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In 2001, West Virginia became the first state to sue Purdue Pharma, the maker of OxyContin (oxycodone ER). As part of the confidential exchange of documents during the litigation, Purdue disclosed something extraordinary: the company knew that OxyContin did not provide 12 hours of pain relief.

This disclosure was notable for two reasons: It contradicted the drug’s FDA-approved label, and Purdue had heavily promoted this supposed attribute of OxyContin to establish its competitive advantage over other pain relievers.


Other confidential documents showed how Purdue mobilized sales reps to tell doctors to prescribe stronger doses of the painkiller in hopes of disguising its lack of 12-hour effectiveness. This marketing strategy likely helped fuel the opioid epidemic, as these stronger doses put patients at greater risk for addiction and overdose.

Although the information was disclosed in litigation, Purdue worked to keep the company’s records secret by settling cases and ensuring evidence was sealed by judges’ confidentiality orders. The public only learned about the issue in 2016 after documents were leaked to the Los Angeles Times and STAT fought a long battle against Purdue to unseal secret records from a Kentucky case.

Unfortunately, there are many more examples like this one in which manufacturers used legal orders to keep hidden information that would have been important to public health and clinical decision-making.


There is growing consensus today that we need greater clinical research transparency. One area that deserves extra attention is the problem of secrecy in drug and medical device litigation. Lawsuits are common in the industry, and though they are sometimes unfounded, they have been an important source of information about medical products.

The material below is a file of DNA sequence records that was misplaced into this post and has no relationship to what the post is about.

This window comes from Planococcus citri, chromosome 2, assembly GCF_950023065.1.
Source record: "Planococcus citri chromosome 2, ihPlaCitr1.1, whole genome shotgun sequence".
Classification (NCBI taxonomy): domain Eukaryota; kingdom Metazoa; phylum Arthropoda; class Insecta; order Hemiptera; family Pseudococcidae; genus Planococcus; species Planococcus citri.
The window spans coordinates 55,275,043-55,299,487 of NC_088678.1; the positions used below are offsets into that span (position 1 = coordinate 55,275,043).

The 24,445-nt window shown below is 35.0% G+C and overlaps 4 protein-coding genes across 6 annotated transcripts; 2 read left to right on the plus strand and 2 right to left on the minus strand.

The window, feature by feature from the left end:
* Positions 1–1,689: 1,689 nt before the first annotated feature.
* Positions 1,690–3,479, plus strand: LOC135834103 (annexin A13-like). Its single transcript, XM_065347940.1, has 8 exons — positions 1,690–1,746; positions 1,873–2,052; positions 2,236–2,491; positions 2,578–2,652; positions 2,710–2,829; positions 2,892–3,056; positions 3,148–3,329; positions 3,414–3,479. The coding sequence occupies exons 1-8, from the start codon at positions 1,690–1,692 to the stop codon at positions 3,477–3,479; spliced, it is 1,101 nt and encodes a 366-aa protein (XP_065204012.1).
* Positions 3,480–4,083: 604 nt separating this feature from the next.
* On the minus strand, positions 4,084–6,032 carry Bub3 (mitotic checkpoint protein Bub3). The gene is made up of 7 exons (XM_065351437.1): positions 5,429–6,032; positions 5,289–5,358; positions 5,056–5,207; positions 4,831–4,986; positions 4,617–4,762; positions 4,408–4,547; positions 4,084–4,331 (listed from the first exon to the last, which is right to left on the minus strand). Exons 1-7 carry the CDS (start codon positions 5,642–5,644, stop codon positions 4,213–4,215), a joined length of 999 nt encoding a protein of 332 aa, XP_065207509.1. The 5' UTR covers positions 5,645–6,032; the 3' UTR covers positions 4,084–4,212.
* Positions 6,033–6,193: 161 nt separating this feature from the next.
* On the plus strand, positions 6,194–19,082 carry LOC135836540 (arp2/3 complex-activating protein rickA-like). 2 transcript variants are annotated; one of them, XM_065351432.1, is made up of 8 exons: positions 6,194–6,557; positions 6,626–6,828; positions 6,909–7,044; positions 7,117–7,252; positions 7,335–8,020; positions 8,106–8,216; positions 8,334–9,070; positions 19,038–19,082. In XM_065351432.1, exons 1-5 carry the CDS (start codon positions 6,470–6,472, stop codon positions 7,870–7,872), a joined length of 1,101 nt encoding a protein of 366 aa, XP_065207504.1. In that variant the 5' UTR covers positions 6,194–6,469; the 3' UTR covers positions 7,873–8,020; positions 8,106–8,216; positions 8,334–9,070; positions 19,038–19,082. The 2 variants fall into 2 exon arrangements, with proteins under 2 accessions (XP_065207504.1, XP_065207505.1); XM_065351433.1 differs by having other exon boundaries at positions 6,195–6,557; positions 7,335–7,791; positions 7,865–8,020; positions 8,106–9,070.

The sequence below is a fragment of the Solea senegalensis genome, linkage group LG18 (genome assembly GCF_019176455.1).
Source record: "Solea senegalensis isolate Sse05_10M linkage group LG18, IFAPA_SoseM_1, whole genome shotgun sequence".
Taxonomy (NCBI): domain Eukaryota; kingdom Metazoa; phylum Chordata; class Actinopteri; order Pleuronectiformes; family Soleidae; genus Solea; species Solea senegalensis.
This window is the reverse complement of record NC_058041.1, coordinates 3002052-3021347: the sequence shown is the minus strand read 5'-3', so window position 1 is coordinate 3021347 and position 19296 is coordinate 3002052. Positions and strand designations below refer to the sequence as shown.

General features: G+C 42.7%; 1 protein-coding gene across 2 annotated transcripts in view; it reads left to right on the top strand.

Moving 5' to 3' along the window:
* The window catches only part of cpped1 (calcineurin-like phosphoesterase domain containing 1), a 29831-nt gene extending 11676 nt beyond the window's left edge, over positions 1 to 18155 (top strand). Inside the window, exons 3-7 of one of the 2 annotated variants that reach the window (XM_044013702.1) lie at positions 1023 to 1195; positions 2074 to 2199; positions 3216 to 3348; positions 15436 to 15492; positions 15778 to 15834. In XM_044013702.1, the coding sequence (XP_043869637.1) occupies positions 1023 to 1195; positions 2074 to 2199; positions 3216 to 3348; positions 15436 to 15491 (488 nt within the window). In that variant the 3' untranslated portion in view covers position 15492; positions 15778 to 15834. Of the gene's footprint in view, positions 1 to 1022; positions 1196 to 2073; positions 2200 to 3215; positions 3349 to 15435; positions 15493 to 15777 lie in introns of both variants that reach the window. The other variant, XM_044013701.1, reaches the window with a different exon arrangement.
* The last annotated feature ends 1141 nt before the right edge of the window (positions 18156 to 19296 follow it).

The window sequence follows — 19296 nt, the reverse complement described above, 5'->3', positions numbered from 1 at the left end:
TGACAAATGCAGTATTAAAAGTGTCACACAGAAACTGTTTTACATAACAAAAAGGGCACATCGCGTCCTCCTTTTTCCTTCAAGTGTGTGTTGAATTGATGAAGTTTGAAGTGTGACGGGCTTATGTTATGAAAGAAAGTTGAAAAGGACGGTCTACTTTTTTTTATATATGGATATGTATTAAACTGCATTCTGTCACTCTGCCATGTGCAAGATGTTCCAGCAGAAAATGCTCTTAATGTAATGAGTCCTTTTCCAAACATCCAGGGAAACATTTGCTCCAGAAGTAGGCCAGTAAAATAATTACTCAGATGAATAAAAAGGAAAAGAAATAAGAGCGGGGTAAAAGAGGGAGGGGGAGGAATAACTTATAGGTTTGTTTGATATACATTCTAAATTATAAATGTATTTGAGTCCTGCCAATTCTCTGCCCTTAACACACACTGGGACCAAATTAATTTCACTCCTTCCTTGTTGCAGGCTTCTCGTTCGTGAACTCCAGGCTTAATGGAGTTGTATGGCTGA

In lawsuits, manufacturers are compelled to produce otherwise secret information, including patient-level clinical trial data, serious adverse events, and internal documents like company emails. Any of these can reveal new information about drug or device risks, research misconduct, and illegal or unethical marketing practices. That information often does not see the light of day, sealed by a judge’s confidentiality order, even though under prevailing law this information should routinely be made publicly available.

U.S. law has long recognized that openness is fundamental to the judicial process. The First Amendment and common law protect the public’s right to access certain types of information in lawsuits, including court proceedings and records. Companies seeking to keep confidential information filed with a court have the burden of proving that specific documents should be held confidential, for example because they would impinge upon patient privacy or divulge a trade secret.

But as we wrote recently in JAMA Internal Medicine, secrecy is commonly the status quo in medical product lawsuits. Data and documents that emerge in litigation are often treated as confidential without regard for the legal standards.

We reported numerous examples in which important information was kept from public view, often for years — and these are only the cases we know about. In these cases, overly broad or unwarranted confidentiality orders prevented the public from accessing critical public health information, such as serious adverse events and illegal off-label marketing, and obscured patterns of injury and disease associated with the drugs and medical devices at issue.

From lawsuits against Wyeth Pharmaceuticals over the company’s drug Prempro (estrogen hormone therapy), for example, we belatedly learned how Wyeth hired ghostwriters to distort the medical literature, mischaracterizing hormone therapy as safe and effective, which contributed to its widespread use among millions of women who had no medical indication for the drug.

Similarly, in the cases against Merck about Vioxx (rofecoxib), the COX-2 inhibitor the company suddenly pulled from the market in 2004, we belatedly learned how the company misrepresented the safety of Vioxx in multiple clinical trials and coordinated clinical trials through its marketing department to promote the drug to high-prescribing physicians.

Though we cannot know precisely how often information is withheld that should be public, a Reuters analysis of court filings from 115 of the largest mass product liability cases over the past 20 years showed that the problem was extensive. In about half of the cases, health and safety information was sealed and, in 85% of those cases, judges improperly provided no explanation for granting the sealing order.